This thrips feeds primarily on the foliage of ornamental plants. It attacks the lower surface first and, as feeding progresses and the population increases, moves to the upper surface. The leaves become discolored and become distorted between the lateral veins. Severely damaged leaves turn yellow and drop. In addition to the feeding damage, both surfaces are covered with small droplets of a reddish fluid, voided by the thrips, that gradually turn to black. These globules of fluid increase in size until they fall off, resulting in a characteristic spotting of the infested area with black specks of fecal material. The globules serve as deterrents to predators.

Figure 7. 

Damage produced by greenhouse thrips, Heliothrips haemorrhoidalis (Bouché), feeding on wood fern.


Credit:

Mike Merchant, Texas Cooperative Extension Service


[Click thumbnail to enlarge.]

Figure 8. 

Adult greenhouse thrips, Heliothrips haemorrhoidalis (Bouché), with feeding damage and fecal specks.


Credit:

Lyle J. Buss, University of Florida


[Click thumbnail to enlarge.]

The greenhouse thrips injures the leaves and fruit of citrus, but does not cause leaf drop. The damage of the fruit may be well defined depressed areas, often with irregular reticulation. This kind of damage occurs when fruit is immature. On mature fruit this damage is not well defined and merges into the healthy peel without a depression.

The greenhouse thrips also damages avocados and is an important pest of that fruit in New Zealand and other areas (Stevens et al. 1999).

Management

Only one effective natural enemy is known to attack greenhouse thrips. The minute larval parasite, Thripobius semiluteus, which was introduced into California from Brazil and Australia in the mid-1980s. Parasitized thrips larvae appear swollen and the sides of their body are more parallel than tapered as in healthy thrips larvae. The immobile parasite pupae appear black among the colonies of translucent, unparasitized thrips.

Other less effective natural enemies include an egg parasite, Megaphragma mymaripenne, and three predatory thrips species, Franklinothrips orizabensis, Franklinothrips vespiformis, and Leptothrips mali, also known as the black hunter.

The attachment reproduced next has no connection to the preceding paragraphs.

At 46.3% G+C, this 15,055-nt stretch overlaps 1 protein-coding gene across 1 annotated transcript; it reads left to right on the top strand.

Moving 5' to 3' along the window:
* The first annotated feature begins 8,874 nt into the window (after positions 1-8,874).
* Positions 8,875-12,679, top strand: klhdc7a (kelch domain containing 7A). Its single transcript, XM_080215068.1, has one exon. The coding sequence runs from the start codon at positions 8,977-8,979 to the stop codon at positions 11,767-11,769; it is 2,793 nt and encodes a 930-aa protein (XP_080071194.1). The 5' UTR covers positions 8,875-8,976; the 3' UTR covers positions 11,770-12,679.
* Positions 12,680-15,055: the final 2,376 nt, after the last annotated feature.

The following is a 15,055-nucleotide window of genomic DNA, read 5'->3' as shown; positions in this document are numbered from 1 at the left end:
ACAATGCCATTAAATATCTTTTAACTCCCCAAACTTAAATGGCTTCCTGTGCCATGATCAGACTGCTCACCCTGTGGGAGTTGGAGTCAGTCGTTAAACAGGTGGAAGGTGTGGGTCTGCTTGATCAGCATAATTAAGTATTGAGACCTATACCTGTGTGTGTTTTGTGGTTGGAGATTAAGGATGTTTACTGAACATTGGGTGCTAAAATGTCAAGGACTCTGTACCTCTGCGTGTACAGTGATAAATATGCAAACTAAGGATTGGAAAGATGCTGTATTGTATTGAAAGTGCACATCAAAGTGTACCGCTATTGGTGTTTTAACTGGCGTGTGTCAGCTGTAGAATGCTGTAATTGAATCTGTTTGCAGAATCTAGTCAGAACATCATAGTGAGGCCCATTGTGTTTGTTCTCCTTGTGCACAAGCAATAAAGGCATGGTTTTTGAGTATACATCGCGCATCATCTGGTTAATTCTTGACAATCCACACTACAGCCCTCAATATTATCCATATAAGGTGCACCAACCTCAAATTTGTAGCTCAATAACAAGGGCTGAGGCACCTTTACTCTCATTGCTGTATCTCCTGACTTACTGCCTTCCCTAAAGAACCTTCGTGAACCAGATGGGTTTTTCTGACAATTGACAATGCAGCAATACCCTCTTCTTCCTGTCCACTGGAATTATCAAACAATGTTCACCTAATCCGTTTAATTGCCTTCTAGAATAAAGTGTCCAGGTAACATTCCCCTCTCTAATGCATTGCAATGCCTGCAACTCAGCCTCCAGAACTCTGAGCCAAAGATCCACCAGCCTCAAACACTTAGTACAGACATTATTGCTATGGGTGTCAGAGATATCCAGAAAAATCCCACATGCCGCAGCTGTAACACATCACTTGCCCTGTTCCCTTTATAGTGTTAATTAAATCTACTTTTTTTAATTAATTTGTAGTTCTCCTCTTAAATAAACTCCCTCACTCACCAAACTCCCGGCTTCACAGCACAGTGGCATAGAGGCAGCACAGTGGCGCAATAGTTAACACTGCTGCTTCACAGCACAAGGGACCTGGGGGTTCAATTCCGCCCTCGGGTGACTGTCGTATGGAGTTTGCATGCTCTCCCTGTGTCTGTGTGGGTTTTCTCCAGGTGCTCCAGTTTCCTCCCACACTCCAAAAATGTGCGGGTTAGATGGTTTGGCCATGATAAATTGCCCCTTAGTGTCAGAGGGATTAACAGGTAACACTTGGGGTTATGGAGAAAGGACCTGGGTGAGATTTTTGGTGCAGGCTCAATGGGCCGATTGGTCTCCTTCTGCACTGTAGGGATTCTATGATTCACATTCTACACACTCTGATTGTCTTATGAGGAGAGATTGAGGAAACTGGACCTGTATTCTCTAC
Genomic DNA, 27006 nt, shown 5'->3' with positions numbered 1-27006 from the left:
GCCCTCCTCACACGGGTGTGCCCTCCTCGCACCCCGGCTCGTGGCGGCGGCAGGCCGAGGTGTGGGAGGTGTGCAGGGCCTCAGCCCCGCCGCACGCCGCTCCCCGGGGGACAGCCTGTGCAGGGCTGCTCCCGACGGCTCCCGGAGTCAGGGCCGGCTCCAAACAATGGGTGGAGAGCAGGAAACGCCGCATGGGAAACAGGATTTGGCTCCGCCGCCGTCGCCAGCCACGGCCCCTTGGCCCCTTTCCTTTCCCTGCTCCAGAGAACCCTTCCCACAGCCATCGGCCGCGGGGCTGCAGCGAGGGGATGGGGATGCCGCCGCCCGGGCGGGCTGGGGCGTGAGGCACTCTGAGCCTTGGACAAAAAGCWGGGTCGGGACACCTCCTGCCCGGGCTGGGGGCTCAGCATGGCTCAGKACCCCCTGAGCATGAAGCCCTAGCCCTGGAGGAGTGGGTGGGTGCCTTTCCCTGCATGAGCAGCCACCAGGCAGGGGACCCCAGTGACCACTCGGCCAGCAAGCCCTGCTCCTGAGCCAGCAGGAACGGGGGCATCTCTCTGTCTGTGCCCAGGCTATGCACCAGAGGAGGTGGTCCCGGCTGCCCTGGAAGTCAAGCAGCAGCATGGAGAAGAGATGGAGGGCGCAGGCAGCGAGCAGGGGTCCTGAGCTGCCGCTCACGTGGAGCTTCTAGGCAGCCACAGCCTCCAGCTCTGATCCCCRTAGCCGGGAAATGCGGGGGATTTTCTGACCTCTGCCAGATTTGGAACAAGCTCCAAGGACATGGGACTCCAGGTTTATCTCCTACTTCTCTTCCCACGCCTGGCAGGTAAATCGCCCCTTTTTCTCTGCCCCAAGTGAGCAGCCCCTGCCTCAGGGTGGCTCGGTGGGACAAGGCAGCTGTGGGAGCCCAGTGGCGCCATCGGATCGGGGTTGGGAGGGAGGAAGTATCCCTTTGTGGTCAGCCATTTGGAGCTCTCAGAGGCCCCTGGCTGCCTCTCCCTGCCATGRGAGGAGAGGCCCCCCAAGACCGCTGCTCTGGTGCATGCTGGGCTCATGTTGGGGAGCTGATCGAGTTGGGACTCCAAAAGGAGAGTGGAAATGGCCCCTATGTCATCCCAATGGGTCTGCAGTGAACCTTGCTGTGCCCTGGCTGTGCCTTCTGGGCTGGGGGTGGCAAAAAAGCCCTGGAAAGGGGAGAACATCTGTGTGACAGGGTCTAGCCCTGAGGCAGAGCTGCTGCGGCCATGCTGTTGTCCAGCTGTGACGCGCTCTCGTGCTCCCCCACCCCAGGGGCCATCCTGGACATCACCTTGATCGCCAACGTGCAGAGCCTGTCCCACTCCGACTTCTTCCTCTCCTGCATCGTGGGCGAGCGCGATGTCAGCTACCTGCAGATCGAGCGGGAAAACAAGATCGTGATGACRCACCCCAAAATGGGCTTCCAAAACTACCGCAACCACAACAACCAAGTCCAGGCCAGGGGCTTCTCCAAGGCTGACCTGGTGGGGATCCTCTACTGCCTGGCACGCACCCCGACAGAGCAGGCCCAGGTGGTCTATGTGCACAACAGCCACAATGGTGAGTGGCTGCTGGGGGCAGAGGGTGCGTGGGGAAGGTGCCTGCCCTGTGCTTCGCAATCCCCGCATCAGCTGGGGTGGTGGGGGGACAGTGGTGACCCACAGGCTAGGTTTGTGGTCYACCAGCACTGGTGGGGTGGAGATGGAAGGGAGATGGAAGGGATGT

Current Florida management recommendations may be found at Florida Citrus Pest Management Guide for thrips.

Selected References

Bethke JA. (June 2010). Floriculture and Ornamental Nurseries Thrips. How to Manage Pests: UC Pest Management Guidelines. http://www.ipm.ucdavis.edu/PMG/r280301411.html (27 April 2016)

CSIRO. (2009). Heliothrips haemorrhoidalis. World Thysanoptera. http://anic.ento.csiro.au/thrips/identifying_thrips/Heliothrips_haemorrhoidalis.htm (27 April 2016)

Funderburk J, Diffie S, Sharma J, Hodges A, Osborne L. (2007). Thrips of Ornamentals in the Southeastern US. ENY-845. Gainesville: University of Florida Institute of Food and Agricultural Sciences. http://ufdc.ufl.edu/IR00002838/00001 (27 April 2016)

Stansly PA, Childers CC, Nigg HN, Simpson SE. (2009). Florida Citrus Pest Management Guide: Plant bugs, chewing insect pests, Caribbean fruit fly, and thrips. ENY-605. Gainesville: University of Florida Institute of Food and Agricultural Sciences. http://edis.ifas.ufl.edu/CG005 (27 April 2016)

Stevens P, Froud K, Mills E. 1999. Effects of greenhouse thrips (Heliothrips haemorrhoidalis) life-stage, density and feeding duration on damage to avocado fruit. Revista Chapingo Serie Horticultura 5: 297–300. (27 April 2016)

Footnotes

1.

This document is EENY075 (originally published as DPI Entomology Circular No. 64), one of a series of the Department of Entomology and Nematology, UF/IFAS Extension. Original publication date February 1999. Revised August 2004, September 2010, and April 2016. Visit the EDIS website at http://edis.ifas.ufl.edu. This document is also available on the Featured Creatures website at http://entnemdept.ifas.ufl.edu/creatures/.

2.

H. A. Denmark, (retired) Florida Department of Agriculture and Consumer Services, Division of Plant Industry; and T. R. Fasulo, Department of Entomology and Nematology; UF/IFAS Extension, Gainesville, FL 32611.


The Institute of Food and Agricultural Sciences (IFAS) is an Equal Opportunity Institution authorized to provide research, educational information and other services only to individuals and institutions that function with non-discrimination with respect to race, creed, color, religion, age, disability, sex, sexual orientation, marital status, national origin, political opinions or affiliations. For more information on obtaining other UF/IFAS Extension publications, contact your county's UF/IFAS Extension office.

U.S. Department of Agriculture, UF/IFAS Extension Service, University of Florida, IFAS, Florida A & M University Cooperative Extension Program, and Boards of County Commissioners Cooperating. Nick T. Place, dean for UF/IFAS Extension.